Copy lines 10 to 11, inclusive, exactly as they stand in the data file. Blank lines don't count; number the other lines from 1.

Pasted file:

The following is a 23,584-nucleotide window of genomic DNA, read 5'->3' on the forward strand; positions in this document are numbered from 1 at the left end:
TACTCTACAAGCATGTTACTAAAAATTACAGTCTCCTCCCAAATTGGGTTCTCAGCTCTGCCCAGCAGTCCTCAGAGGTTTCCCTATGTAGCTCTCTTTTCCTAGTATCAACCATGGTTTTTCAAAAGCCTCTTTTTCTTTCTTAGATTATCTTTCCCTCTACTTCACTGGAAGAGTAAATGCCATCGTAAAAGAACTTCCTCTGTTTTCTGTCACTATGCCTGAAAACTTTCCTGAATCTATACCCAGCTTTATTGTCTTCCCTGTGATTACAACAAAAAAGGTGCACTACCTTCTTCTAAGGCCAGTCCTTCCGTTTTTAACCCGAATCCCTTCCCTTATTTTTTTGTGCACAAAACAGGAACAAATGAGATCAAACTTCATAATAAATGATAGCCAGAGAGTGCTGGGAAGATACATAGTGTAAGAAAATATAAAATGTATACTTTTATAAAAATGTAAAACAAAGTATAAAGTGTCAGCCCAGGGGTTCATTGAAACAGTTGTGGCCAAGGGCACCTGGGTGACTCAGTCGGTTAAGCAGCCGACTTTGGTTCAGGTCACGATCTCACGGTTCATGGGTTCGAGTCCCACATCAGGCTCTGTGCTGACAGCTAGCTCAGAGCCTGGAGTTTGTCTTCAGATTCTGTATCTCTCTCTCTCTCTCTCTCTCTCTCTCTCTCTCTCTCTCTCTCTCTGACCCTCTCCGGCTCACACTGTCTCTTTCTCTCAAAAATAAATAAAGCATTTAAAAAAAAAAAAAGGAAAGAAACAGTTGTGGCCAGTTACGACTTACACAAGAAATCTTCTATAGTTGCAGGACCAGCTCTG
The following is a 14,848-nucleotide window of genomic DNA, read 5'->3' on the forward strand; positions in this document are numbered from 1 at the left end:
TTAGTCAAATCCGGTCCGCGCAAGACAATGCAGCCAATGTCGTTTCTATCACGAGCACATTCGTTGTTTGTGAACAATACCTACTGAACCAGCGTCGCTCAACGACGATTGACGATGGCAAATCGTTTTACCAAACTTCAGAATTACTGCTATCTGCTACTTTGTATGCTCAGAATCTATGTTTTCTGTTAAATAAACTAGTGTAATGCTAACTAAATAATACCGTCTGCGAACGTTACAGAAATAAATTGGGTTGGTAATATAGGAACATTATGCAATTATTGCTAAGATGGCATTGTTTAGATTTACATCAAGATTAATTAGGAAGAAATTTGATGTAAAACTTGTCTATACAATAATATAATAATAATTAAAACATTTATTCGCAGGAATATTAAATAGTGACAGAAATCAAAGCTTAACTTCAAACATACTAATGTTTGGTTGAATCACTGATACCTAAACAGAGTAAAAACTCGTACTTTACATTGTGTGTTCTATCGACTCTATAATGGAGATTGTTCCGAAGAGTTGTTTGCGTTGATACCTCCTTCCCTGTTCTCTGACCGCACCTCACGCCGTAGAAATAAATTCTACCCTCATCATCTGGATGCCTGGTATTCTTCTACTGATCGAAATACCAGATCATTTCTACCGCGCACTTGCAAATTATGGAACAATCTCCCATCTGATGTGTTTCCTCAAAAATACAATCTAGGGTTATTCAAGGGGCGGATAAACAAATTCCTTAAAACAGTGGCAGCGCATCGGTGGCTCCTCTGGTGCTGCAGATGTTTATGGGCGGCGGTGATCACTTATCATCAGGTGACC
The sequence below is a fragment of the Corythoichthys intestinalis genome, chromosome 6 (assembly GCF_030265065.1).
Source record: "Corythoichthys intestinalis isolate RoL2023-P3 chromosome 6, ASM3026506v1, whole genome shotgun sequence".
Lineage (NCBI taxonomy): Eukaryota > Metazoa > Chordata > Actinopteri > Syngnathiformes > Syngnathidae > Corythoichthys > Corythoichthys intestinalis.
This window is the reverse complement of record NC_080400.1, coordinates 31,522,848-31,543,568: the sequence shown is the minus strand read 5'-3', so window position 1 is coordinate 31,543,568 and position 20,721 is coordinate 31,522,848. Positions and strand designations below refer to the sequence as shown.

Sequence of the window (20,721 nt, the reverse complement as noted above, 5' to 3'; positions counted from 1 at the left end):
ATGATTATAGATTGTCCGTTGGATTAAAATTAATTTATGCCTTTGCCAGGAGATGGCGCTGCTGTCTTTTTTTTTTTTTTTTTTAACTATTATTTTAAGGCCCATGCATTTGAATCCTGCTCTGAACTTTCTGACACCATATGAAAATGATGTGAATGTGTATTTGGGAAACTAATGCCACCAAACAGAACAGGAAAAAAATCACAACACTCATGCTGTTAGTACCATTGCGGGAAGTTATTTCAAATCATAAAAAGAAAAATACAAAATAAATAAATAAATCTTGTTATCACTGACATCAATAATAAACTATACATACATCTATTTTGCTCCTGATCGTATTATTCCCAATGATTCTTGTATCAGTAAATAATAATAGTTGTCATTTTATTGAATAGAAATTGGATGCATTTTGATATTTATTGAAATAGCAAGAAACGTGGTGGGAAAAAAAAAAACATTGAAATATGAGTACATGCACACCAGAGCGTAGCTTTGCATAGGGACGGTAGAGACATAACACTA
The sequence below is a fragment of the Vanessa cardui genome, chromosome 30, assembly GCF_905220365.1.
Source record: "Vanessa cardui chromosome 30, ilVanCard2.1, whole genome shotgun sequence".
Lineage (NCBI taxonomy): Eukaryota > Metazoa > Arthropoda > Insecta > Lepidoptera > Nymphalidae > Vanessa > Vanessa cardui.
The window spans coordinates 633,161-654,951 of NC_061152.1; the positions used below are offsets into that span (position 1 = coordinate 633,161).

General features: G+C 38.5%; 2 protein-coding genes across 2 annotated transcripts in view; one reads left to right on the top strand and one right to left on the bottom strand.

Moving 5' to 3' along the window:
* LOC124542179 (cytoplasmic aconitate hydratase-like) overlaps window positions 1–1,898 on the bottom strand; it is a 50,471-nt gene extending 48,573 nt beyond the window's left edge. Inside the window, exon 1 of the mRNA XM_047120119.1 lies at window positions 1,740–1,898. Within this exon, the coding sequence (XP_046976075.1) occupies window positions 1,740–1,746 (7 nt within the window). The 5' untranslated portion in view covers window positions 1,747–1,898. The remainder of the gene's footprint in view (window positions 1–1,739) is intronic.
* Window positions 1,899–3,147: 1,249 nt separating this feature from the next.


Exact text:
ATGATTATAGATTGTCCGTTGGATTAAAATTAATTTATGCCTTTGCCAGGAGATGGCGCTGCTGTCTTTTTTTTTTTTTTTTTTAACTATTATTTTAAGGCCCATGCATTTGAATCCTGCTCTGAACTTTCTGACACCATATGAAAATGATGTGAATGTGTATTTGGGAAACTAATGCCACCAAACAGAACAGGAAAAAAATCACAACACTCATGCTGTTAGTACCATTGCGGGAAGTTATTTCAAATCATAAAAAGAAAAATACAAAATAAATAAATAAATCTTGTTATCACTGACATCAATAATAAACTATACATACATCTATTTTGCTCCTGATCGTATTATTCCCAATGATTCTTGTATCAGTAAATAATAATAGTTGTCATTTTATTGAATAGAAATTGGATGCATTTTGATATTTATTGAAATAGCAAGAAACGTGGTGGGAAAAAAAAAAACATTGAAATATGAGTACATGCACACCAGAGCGTAGCTTTGCATAGGGACGGTAGAGACATAACACTA
The sequence below is a fragment of the Vanessa cardui genome, chromosome 30, assembly GCF_905220365.1.